In Honor of Hilary Mantel

September 24, 2022

Dame Hilary Mantel, the great historical novelist famous for the “Wolf Hall” books about Thomas Cromwell has died at the age of 70. She will be sorely missed. The following is one her most valuable lessons for all historians:

“Evidence is always partial. Facts are not truth, though they are part of it – information is not knowledge. And history is not the past – it is the method we have evolved of organising our ignorance of the past. It’s the record of what’s left on the record. It’s the plan of the positions taken, when we to stop the dance to note them down. It’s what’s left in the sieve when the centuries have run through it – a few stones, scraps of writing, scraps of cloth. It is no more “the past” than a birth certificate is a birth, or a script is a performance, or a map is a journey. It is the multiplication of the evidence of fallible and biased witnesses, combined with incomplete accounts of actions not fully understood by the people who performed them. It’s no more than the best we can do, and often it falls short of that.”


Learning to Appreciate Gertrude Stein

June 23, 2022

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I have been someone who admired the idea of Gertrude Stein from afar; I’m sure I read some Stein decades ago but really was too lazy to work my way through her word soup of a style. However there is an article this month on JSTOR Daily that helps me have a better understanding of this fountainhead of modernism.

“The work of … Gertrude Stein is at times puzzling, but always delightful because language becomes a playground, a landscape populated with metallic swings which sway sideways; monkey bars with labyrinthine constructions; everything necessarily, and properly, out of joint, like Hamlet’s time/sense. Stein warps reality to give us a taste—or perhaps an impression of—beginning and beginning again, but from different points within the Venn diagram of paragraphically rich distortions.”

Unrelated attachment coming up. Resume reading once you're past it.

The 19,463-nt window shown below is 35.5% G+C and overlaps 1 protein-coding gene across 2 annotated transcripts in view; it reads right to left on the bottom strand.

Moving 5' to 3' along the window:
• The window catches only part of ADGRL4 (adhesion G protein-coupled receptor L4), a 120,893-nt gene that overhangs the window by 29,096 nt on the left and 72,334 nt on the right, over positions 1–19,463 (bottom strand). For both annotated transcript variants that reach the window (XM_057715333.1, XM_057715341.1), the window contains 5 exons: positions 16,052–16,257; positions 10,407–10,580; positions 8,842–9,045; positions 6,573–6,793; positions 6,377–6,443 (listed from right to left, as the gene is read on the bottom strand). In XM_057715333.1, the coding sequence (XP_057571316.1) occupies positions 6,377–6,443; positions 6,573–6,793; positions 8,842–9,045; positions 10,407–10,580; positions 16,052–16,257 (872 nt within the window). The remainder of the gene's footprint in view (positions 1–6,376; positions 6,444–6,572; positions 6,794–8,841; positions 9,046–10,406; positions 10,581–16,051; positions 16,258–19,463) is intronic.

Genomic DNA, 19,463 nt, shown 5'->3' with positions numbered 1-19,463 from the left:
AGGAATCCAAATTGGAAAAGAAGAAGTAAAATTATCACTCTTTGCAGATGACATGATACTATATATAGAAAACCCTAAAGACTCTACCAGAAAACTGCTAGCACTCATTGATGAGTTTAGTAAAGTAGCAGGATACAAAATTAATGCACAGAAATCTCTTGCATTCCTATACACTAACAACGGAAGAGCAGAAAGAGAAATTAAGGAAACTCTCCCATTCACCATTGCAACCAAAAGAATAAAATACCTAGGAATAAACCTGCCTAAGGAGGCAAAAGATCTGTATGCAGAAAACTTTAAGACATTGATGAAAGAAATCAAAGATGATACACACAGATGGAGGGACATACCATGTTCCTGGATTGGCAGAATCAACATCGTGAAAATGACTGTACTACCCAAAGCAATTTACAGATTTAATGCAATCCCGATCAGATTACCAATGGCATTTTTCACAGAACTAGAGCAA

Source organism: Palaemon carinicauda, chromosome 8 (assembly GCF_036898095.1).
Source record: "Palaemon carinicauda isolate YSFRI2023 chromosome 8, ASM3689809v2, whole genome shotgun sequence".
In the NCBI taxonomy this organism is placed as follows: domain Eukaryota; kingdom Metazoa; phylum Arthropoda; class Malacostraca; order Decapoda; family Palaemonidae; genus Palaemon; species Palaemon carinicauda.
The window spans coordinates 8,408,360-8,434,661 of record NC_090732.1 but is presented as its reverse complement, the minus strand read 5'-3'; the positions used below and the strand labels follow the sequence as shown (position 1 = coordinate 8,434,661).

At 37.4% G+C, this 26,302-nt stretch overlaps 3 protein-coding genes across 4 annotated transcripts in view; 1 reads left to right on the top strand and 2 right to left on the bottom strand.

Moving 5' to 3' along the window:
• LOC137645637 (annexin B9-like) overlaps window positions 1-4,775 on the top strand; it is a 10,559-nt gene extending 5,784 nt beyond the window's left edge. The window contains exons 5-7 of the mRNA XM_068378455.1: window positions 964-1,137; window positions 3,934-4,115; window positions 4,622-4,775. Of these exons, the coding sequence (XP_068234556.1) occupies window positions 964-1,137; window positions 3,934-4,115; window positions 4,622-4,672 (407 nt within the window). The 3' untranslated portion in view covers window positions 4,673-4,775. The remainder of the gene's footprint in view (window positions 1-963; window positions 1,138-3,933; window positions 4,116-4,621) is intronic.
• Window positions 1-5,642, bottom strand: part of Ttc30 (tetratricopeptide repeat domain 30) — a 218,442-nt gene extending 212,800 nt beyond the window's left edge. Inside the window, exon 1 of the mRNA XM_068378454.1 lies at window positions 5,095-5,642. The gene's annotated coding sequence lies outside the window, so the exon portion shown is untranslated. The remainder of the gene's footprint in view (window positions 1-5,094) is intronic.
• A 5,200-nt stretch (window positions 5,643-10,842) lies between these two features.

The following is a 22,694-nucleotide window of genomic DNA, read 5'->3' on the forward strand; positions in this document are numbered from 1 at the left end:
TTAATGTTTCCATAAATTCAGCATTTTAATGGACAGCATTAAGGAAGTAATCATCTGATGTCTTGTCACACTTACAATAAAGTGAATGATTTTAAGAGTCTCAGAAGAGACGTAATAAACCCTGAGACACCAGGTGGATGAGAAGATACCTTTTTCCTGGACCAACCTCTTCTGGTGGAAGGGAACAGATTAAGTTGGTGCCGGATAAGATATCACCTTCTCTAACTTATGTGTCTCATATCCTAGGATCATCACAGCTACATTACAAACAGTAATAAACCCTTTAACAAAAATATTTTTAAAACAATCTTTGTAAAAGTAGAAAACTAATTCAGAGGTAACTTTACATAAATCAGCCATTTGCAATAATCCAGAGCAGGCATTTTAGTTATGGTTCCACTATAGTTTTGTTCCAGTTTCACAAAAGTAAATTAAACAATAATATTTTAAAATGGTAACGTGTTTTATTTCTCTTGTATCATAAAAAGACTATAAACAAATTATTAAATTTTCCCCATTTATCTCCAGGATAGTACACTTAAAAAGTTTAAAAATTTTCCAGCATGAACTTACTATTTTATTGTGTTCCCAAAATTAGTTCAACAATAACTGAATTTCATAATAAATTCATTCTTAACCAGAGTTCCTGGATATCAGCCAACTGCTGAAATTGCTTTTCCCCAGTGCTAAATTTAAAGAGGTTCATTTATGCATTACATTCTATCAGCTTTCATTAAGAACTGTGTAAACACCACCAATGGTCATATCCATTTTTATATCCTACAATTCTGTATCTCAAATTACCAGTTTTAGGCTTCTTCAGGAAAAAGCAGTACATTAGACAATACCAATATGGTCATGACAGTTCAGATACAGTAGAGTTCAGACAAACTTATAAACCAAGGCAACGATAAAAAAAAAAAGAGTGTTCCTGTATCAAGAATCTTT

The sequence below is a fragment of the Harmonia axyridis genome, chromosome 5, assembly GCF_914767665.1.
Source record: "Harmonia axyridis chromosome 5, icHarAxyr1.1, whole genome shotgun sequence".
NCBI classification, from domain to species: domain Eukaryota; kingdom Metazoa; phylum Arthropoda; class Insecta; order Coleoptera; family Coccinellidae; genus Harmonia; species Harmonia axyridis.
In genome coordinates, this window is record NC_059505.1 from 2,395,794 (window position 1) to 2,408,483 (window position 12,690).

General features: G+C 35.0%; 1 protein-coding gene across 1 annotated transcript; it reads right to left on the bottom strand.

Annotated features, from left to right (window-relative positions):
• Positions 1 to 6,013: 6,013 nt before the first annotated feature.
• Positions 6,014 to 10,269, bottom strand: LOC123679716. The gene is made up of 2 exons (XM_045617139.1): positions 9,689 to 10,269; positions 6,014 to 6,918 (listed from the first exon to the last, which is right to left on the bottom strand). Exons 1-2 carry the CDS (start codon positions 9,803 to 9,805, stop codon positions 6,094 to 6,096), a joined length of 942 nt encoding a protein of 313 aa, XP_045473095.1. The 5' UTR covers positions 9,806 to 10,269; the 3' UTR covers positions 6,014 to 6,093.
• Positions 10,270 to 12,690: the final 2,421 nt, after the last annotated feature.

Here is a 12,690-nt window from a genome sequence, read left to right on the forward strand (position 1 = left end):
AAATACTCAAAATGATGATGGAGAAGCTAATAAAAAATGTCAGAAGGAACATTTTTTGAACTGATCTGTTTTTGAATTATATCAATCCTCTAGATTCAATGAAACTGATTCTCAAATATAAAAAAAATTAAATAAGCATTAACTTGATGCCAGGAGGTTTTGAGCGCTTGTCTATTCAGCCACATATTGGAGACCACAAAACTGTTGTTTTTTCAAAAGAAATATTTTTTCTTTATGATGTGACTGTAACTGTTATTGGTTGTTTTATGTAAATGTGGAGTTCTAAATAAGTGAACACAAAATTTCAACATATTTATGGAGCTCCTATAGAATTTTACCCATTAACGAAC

The author links Stein’s modernism with one of my favourite genres, the detective story. Stein

“believed that detective fiction—in the American tradition of Dashiell Hammett … could lay the groundwork for a new type of fiction. Stein was a modernist in that very modernist way of not being easy to read, or to understand, whose works fractured narrative expectation from word one.”

A good brief history of Stein’s work and its intermingling with the development of noir and early sci-fi makes this a worthwhile read.


Bloomsday 2022

June 16, 2022

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Today we celebrate one of the great works of modern literature — James Joyce’s Ulysses which takes place on 16th June 1904.

I forgot in advance and so did not prepare my grilled kidneys for breakfast — maybe next year I’ll remember.


Jack Kerouac at 100

March 12, 2022

Jack Kerouac, beat extraordinaire, would have been 100 years old today had he not died too early at 47.

Before he died, though, he gave us such triumphs as On The Road, Dharma Bums, The Subterraneans, Mexico City Blues and so much more. His writing did not appeal to me so much for its literary quality (unlike, say, Ken Kesey or Richard Brautigan) but for its attitude.

It has been a while since I read him; perhaps this year I should go back and revisit my youth.


Remembering Steinbeck

February 27, 2022

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Today would have been the 120th birthday of Nobel Prize-winning novelist John Steinbeck.